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St. John's Research Institute, Bangalore, India is Re-designated as an IAEA Collaborating Centre

Handing over of new plaque by Mr. A Malavasi (IAEA Deputy Director General - Department of Nuclear Sciences and Applications) and Ms. C. Loechl (IAEA Nutrition Section Head) to Mr. A. Kurpad (Head Nutrition Division, St. John's Research Institute), at left.

St John's Research Institute in Bangalore was designated as the first IAEA Collaborating Centre for Nutrition in 2010. The designation was renewed in May 2016.

With a focus on nutrition as well as on infectious and lifestyle-related diseases, the Institute uses stable isotope techniques for nutrition-related research and programme evaluation. Research collaboration with the IAEA has focused on a number of important areas: assessment of body composition and risk of non-communicable diseases; infant and young child feeding practices, energy expenditure/requirements of children, iron bioavailability, food-based strategies to improve vitamin A body pools, amino acid and protein requirements; and infectious diseases such as Helicobacter pylori and its linkage to iron absorption. The Institute has also produced videos and animations for the IAEA eLearning modules on nuclear techniques in nutrition.

St. John's Research Institute has excellent facilities for training courses and workshops and has hosted fellows and scientific visitors for training in stable isotopic techniques in nutrition. Services provided for analysis of deuterium enrichment in studies of body composition and breastfeeding practices, and analysis of doubly labelled water in studies of physical activity and energy expenditure were of benefit to Member States that do not have their own facilities.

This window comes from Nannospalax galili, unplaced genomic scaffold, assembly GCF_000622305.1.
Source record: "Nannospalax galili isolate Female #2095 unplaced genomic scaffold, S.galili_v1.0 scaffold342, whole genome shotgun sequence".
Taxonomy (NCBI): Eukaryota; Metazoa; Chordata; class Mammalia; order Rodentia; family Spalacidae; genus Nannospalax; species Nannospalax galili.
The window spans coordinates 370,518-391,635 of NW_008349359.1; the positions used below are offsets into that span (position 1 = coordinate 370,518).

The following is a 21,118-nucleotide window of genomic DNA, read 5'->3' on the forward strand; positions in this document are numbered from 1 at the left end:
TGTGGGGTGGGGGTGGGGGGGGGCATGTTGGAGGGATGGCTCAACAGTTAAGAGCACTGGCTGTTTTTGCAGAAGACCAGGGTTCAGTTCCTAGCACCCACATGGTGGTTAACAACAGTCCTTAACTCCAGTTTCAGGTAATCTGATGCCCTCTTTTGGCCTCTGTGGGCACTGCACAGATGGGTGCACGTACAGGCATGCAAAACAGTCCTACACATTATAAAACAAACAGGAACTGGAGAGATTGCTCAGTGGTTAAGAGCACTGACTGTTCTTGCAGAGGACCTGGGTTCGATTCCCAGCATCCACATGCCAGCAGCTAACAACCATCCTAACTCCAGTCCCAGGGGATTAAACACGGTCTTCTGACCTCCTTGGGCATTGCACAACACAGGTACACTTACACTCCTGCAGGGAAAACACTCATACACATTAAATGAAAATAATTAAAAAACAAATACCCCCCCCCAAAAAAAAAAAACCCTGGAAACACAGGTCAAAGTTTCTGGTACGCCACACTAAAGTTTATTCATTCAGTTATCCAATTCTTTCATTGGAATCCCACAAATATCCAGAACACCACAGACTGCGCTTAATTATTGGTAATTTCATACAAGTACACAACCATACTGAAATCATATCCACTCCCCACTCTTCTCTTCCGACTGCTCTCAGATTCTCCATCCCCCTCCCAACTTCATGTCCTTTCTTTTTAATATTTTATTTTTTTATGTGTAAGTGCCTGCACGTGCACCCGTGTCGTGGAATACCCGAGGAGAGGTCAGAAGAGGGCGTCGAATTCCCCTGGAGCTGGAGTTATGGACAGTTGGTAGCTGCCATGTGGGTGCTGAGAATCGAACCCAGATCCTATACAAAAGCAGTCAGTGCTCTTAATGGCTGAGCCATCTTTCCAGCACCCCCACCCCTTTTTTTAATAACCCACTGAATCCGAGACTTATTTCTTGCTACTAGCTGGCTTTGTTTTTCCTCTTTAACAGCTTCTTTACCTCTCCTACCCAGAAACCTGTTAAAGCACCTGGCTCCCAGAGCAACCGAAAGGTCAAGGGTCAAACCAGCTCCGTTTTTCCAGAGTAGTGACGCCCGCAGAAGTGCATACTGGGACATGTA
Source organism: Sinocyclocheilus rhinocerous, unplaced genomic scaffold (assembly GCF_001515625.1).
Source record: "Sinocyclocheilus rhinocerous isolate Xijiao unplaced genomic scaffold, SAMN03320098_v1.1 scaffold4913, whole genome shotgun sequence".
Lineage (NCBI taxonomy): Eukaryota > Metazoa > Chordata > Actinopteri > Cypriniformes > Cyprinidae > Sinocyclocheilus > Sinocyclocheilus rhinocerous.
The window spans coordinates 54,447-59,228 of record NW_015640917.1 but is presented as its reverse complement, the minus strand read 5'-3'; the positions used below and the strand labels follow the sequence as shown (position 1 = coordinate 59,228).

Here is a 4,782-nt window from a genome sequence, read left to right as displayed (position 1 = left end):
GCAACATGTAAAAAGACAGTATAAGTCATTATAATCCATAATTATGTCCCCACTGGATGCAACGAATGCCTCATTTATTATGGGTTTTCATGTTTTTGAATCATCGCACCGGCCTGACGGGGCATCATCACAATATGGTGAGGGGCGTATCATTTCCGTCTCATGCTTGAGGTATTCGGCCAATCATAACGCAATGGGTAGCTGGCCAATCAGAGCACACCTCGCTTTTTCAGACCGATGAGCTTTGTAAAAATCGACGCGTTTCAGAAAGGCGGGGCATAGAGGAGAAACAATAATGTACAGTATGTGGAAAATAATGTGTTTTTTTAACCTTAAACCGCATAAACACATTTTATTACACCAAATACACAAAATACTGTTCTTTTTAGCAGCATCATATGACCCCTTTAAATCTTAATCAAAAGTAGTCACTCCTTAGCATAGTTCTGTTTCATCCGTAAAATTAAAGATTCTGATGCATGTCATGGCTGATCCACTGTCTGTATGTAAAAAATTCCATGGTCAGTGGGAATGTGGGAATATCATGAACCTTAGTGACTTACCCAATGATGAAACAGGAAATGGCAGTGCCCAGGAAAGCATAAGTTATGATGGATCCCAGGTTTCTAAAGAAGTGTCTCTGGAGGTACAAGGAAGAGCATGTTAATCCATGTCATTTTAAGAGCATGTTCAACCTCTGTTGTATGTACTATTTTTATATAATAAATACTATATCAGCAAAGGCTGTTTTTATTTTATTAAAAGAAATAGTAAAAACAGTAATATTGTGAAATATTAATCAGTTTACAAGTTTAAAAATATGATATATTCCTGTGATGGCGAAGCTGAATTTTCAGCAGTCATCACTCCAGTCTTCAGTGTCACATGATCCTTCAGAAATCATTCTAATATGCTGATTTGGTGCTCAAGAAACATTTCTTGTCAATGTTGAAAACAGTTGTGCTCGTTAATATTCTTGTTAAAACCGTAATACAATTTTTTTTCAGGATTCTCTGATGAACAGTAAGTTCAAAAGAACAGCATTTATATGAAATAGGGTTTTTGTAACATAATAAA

During the first designation period from 2010 onwards, the laboratory facilities were gradually improved through the acquisition of new and different types of mass spectrometers. Over the next four years collaboration will concentrate on developing new education materials; accurate methods of assessing body composition in infants suitable for use in low resource settings; and non-invasive methods of assessing protein digestibility in infants. Capacity building in the use of nuclear techniques in nutrition will remain an important focus.

Based on the excellent experience of collaboration between the IAEA and the Institute, it is expected that the next four years will generate more high quality research and contribute to capacity building through South-South collaboration, and foster technology transfer in the use of nuclear techniques.

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